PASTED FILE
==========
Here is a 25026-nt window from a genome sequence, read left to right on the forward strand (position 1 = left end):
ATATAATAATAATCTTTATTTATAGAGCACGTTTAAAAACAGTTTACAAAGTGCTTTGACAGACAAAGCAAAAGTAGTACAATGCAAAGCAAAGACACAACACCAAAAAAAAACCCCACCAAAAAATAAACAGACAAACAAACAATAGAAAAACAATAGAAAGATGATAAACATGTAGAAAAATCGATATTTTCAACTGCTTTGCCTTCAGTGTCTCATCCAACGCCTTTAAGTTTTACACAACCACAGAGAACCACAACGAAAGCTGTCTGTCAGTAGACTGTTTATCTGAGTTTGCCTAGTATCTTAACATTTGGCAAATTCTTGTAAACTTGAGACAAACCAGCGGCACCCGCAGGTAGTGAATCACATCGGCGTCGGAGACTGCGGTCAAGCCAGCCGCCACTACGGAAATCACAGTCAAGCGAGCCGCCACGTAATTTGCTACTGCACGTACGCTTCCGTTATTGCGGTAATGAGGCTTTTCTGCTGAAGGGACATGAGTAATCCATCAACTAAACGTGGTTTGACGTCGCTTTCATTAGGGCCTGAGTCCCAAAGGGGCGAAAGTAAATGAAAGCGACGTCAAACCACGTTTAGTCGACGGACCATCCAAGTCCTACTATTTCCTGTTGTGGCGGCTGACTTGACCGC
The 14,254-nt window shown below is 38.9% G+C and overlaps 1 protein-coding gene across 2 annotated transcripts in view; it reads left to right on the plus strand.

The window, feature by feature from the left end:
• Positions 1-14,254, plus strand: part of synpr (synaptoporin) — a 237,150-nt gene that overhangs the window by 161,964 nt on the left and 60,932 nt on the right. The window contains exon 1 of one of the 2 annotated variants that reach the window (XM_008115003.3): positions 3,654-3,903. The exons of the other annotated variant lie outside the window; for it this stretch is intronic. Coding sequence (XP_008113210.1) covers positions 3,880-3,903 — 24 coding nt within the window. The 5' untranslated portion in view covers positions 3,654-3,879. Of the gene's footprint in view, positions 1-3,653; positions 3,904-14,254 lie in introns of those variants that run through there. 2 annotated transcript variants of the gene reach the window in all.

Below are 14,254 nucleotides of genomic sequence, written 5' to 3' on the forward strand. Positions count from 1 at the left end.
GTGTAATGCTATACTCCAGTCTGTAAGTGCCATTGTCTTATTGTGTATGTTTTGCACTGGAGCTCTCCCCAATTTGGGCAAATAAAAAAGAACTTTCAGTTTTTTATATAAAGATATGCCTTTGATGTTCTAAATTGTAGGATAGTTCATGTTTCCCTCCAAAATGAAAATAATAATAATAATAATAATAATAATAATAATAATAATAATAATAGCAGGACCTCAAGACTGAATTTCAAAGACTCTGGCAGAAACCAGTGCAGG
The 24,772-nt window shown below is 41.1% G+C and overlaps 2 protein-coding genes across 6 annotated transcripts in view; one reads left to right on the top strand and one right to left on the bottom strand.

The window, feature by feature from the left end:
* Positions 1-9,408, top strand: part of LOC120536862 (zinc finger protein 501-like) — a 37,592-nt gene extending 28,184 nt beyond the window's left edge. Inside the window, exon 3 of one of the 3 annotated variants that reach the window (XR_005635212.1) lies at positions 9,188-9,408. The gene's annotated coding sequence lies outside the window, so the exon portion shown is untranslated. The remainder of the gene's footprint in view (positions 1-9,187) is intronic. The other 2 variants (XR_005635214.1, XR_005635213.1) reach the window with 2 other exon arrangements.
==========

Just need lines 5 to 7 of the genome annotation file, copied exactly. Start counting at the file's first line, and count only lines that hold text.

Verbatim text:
• Positions 1-14,254, plus strand: part of synpr (synaptoporin) — a 237,150-nt gene that overhangs the window by 161,964 nt on the left and 60,932 nt on the right. The window contains exon 1 of one of the 2 annotated variants that reach the window (XM_008115003.3): positions 3,654-3,903. The exons of the other annotated variant lie outside the window; for it this stretch is intronic. Coding sequence (XP_008113210.1) covers positions 3,880-3,903 — 24 coding nt within the window. The 5' untranslated portion in view covers positions 3,654-3,879. Of the gene's footprint in view, positions 1-3,653; positions 3,904-14,254 lie in introns of those variants that run through there. 2 annotated transcript variants of the gene reach the window in all.

Below are 14,254 nucleotides of genomic sequence, written 5' to 3' on the forward strand. Positions count from 1 at the left end.
GTGTAATGCTATACTCCAGTCTGTAAGTGCCATTGTCTTATTGTGTATGTTTTGCACTGGAGCTCTCCCCAATTTGGGCAAATAAAAAAGAACTTTCAGTTTTTTATATAAAGATATGCCTTTGATGTTCTAAATTGTAGGATAGTTCATGTTTCCCTCCAAAATGAAAATAATAATAATAATAATAATAATAATAATAATAATAATAATAATAGCAGGACCTCAAGACTGAATTTCAAAGACTCTGGCAGAAACCAGTGCAGG